Comics A.M. | The comics Internet in two minutes

Publishing | Egmont Publishing House has issued a warning to Danish readers that last week's issue of Donald Duck & Co. (Anders And & Co.) includes a fingerprinting set that contains a toxic iron-based powder. The publisher is recalling all unsold issues, and has advised parents to immediately throw out the fingerprinting set. [The Copenhagen Post]

Publishing | Tokyopop announced Wednesday in a webcast that seven series that were placed on hiatus last year during the company's restructuring will resume publication in mid-2010. The publisher also will add several new titles to its lineup. [About.com]

Publishing | First Second's Calista Brill offers her perspective on what an editor is and isn't. [Doodles and Dailies]

Webcomics | Sean Kleefeld critiques the Zuda Comics interface, and points to "a larger problem with using Flash to deliver web comics." [Kleefeld on Comics]

Digital comics | Archie Comics trumpets that its Freshman Year #1 is "the most-downloaded comic in iTunes history."  [press release]

Sales charts | The seventh volume of Matsuri Hino's Vampire Knight was the No. 1 graphic novel in bookstores in August, leading a Nielsen BookScan list that featured 11 manga in its Top 20. Viz Media held eight of those 20 spots, followed by DC/Vertigo with five and Tokyopop with three. [ICv2.com]

Events | The Decatur Book Festival, which kicks off Friday in downtown Decatur, Georgia, will feature comics-related programming, including a writer's workshop by Chris Schweizer (Crogan's Vengeance), a minicomics panel, and a slideshow by Keith Knight (The K Chronicles) focusing on race, censorship, politics and the media. The Temple of Cartoon Mojo spotlights the comics schedule. [Decatur Book Festival]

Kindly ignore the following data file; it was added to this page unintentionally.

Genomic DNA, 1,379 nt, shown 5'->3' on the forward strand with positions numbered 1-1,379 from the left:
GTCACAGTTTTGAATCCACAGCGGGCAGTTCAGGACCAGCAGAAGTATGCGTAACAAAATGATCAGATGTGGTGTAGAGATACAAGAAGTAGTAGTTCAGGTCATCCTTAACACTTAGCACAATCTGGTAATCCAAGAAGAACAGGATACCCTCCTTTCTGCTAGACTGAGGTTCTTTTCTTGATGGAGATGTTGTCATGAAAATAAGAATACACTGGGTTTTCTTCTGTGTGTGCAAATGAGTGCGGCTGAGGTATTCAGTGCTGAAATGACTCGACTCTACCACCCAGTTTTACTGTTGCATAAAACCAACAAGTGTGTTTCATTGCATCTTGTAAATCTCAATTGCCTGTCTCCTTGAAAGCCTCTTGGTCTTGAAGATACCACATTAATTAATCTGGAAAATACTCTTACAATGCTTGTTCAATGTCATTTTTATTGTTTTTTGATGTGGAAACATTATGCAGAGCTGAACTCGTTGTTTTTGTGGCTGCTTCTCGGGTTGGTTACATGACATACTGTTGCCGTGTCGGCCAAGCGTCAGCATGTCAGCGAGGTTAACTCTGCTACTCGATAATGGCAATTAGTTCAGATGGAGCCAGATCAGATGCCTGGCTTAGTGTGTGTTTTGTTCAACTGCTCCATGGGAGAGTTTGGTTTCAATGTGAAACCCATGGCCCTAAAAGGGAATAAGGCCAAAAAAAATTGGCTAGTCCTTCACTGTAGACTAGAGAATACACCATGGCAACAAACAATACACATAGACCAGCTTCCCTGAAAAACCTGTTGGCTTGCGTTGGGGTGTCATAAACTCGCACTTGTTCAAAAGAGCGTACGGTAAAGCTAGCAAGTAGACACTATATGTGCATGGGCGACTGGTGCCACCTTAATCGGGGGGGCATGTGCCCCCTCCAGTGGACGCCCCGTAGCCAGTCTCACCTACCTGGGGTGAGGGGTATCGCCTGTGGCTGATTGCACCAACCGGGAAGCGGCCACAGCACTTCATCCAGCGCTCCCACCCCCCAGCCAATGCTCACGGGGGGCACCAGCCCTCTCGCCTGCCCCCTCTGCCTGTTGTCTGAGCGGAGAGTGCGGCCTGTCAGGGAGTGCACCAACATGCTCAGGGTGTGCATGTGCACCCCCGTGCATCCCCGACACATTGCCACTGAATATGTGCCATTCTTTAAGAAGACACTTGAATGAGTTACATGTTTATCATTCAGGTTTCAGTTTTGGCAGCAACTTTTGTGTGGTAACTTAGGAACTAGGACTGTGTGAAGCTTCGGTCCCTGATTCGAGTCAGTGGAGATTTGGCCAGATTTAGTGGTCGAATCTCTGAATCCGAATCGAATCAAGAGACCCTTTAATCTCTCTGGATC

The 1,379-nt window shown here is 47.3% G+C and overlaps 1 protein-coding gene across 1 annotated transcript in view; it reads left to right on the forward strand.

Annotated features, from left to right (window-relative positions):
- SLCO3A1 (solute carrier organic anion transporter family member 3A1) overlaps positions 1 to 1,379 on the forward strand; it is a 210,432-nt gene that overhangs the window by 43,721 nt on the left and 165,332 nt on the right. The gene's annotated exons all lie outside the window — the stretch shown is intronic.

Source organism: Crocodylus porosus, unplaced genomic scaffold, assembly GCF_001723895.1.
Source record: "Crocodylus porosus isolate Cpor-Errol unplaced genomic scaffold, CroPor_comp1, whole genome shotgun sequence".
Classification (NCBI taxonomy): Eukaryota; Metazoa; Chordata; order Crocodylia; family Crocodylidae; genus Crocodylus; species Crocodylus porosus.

Organizations | The Hero Initiative is among the charities that can benefit from the Ralphs supermarket chain's Ralphs Rewards card. Jim McLauchlin provides details on how your purchases can help the comics-industry group. [The Hero Initiative]

Retailing | Blogger Alan David Doane responds to retailer Ilan Strasser's grim assessment of the effects of Marvel and DC's policies on the direct market: "As much of a critic as I am of the policies of corporate comics publishers Marvel and DC, I have to call bullshit on Strasser here. He is asking the "Big Two" to change their policies so he can continue to operate his business as he always has, when in fact, it is the responsibility of the retailer and the retailer alone to adjust to changing market forces in his or her own retail establishment. In other words, if Marvel and DC believe what they are doing is working (and in the case of Marvel, clearly Disney, at least, believes it's four billion dollars worth of working), then they have no obligation to change their policies." [The ADD Blog]

Retailing | In sunnier direct-market news, Time Warp Comics and Games in Boulder, Colorado, is marking its 25th anniversary with a monthlong celebration. [Daily Camera]

Creators | Chris Marshall posts a podcast interview with Terry Moore. [Collected Comics Library]

Creators | Tucker Stone highlights five artists who are doing quality work at Marvel and DC Comics. [Comixology]

Fandom | U.K. readers voted Batman as the greatest superhero ever in a poll conducted by SFX magazine. The publication's website breaks down the Top 50. [Herald Sun]

Fandom | Can't some characters just stay dead? [iFanboy]

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Marvel Unleashes Carnage on Spider-Man/Venom Free Comic Book Day Cover

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